RAM Mounts is a product of a musician who has a factory that makes products for agricultural machinery. They showed a diverse line of device holders that attach to a mic stand. There are a couple of sizes of four-finger spring loaded “claws” for tablets and phones, a cradle for a compact mixer up to about 8 channels, clamps for stomp box sized effect processors, a camera mount, and even a drumstick quiver and cup holder. They’re made of a tough reinforced plastic with ball joints for flexible positioning. The ball (there are two sizes for light or heavy things) as well as the clamp that goes on the stand tubing, is coated with a rubber surface for a no-slip grip. They’re a little pricey, but they offer a lifetime guarantee (send them a photo of your broken clamp and they’ll send you a new one).


LoKnob is a replacement for the knobs on your stomp box or amplifier that you’ve tweaked to perfection and you don’t want to change accidentally. The idea of a shaft lock isn’t new – I have a few pieces of old military surplus gear and computer gear that have a collet to clamp down on the shaft, but the LoKnob is sized for modern music electronics an you can install it yourself with no tools but the allen wrench which is included with the knob. (OK, you might need a screwdriver to get the original knob off) It’s not an infallible lock, but more like a fairly fine detent that you release by pulling upward on the knob. Release the knob, the teeth on the knob and the ring that you install on the chassis grab, and the knob is safe from being turned from careless handling. They only come in one style, round knurled aluminum, so they won’t replace the chicken heads on your vintage amplifier, but they’ll help save your settings. The inventor whittled his initial model from wood!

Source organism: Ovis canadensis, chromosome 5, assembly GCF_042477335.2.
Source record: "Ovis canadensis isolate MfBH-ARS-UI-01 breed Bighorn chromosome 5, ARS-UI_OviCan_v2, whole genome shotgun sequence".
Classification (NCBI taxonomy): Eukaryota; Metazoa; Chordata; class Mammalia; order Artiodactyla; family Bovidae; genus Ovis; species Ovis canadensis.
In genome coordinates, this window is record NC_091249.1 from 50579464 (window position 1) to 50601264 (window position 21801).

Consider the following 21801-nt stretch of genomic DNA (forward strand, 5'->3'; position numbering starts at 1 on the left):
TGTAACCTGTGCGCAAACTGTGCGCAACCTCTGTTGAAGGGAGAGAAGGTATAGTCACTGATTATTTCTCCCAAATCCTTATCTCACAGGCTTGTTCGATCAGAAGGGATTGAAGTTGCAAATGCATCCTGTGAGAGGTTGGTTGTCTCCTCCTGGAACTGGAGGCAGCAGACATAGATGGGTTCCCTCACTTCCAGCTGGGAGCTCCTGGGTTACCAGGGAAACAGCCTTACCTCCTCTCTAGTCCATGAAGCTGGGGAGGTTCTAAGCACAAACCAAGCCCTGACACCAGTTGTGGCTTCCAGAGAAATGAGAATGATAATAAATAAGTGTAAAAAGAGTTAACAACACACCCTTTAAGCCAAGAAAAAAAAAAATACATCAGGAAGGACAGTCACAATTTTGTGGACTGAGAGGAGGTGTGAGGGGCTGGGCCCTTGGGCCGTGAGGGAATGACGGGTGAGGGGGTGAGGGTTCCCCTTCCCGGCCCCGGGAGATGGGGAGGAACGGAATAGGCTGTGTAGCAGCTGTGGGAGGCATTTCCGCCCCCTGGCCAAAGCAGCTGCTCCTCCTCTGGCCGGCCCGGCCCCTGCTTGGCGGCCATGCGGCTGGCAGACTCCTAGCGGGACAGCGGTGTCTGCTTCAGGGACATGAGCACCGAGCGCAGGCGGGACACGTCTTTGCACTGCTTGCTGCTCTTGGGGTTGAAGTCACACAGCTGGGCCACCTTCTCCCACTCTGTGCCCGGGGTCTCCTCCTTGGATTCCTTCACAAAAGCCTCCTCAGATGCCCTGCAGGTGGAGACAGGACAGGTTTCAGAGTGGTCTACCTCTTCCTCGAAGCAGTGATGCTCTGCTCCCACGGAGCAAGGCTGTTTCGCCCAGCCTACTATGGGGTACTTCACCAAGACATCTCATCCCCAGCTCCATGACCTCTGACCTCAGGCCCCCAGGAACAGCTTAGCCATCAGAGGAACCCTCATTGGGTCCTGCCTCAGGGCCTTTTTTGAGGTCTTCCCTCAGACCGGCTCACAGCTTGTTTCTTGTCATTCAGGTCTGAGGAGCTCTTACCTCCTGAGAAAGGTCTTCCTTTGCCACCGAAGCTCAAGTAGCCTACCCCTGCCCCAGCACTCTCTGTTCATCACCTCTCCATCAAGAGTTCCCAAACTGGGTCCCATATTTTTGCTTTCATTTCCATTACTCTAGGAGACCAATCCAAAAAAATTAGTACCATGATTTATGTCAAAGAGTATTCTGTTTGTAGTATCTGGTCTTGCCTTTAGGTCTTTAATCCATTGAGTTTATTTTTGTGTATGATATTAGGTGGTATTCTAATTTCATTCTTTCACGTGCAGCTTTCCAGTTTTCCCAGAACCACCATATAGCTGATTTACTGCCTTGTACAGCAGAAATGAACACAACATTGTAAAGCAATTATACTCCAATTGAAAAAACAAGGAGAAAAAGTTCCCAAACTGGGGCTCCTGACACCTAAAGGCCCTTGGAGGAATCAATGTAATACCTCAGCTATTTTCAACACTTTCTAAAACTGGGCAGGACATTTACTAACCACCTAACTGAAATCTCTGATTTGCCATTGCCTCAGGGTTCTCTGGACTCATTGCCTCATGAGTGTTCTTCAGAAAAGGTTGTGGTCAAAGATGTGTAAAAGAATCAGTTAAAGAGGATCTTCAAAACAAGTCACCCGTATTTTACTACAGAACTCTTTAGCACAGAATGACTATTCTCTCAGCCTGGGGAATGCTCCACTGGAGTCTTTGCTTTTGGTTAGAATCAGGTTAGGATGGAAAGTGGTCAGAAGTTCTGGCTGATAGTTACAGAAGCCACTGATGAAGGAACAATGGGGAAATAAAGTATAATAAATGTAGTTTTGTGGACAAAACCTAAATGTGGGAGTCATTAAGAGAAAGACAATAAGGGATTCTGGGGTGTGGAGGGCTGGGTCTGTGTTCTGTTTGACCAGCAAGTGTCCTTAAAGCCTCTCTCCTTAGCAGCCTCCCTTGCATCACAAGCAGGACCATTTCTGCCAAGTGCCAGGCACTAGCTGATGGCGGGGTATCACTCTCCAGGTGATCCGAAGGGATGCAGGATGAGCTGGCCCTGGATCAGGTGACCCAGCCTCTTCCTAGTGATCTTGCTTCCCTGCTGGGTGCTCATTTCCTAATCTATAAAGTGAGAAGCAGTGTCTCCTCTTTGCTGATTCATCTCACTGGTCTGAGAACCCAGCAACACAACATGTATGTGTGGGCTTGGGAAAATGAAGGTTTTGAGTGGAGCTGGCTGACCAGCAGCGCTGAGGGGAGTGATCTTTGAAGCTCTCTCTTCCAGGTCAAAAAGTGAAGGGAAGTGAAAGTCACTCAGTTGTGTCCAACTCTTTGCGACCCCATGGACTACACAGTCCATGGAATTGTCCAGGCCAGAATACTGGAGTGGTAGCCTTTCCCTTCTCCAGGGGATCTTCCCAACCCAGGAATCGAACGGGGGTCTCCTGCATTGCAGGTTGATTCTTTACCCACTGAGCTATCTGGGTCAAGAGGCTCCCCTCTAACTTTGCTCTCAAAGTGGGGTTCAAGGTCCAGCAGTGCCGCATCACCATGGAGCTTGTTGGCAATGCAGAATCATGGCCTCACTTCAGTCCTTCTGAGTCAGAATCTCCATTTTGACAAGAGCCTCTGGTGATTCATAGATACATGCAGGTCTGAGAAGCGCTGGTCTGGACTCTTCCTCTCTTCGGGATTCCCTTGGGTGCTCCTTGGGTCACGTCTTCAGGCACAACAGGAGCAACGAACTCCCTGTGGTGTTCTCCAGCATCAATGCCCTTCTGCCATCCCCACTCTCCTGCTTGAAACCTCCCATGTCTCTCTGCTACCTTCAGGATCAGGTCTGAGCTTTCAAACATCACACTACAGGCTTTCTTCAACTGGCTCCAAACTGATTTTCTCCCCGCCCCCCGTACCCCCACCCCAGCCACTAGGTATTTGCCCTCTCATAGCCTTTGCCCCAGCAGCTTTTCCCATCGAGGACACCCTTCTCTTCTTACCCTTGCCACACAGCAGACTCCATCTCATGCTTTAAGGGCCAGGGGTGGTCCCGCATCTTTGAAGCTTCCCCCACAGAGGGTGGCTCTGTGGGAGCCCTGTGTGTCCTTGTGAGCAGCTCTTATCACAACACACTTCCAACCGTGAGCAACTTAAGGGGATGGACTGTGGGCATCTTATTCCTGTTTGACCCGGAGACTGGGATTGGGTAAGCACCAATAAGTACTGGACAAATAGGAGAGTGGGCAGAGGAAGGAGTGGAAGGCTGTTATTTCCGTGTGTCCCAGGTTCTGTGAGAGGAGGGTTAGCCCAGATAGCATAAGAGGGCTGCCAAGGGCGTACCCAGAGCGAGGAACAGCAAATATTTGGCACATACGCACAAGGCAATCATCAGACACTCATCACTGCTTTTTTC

Dialtone Pickups adds a new twist to the conventional magnetic guitar pickup. In addition to his own tweaks to the winding and magnetics, there are two flush mounted rotary knobs at the corners of the pickup case. Those control the center frequency and Q of an active filter (it’s powered by a 9v battery) to get a degree of tone control right out of the pickup. It’s an interesting concept.


I normally don’t bother to write about stomp boxes because I don’t use them myself, so I’m writing here about a switch that I’ve never seen before that’s used on the pedals made by MC Systems. It looks like the typical push-button toggle (push-on-push-off) switch that meets your foot, but with a twist. If you give it a really good stomp, in addition to doing what the switch usually does, it toggles an additional function. In the case of the pedal I looked at, it switched to an alternate drive level setting. They told me that there’s a “pressure plate” (their words) behind an ordinary switch. It takes quite a bit of pressure – I couldn’t activate the third function with my thumb – so I hope these are mighty sturdy pedals.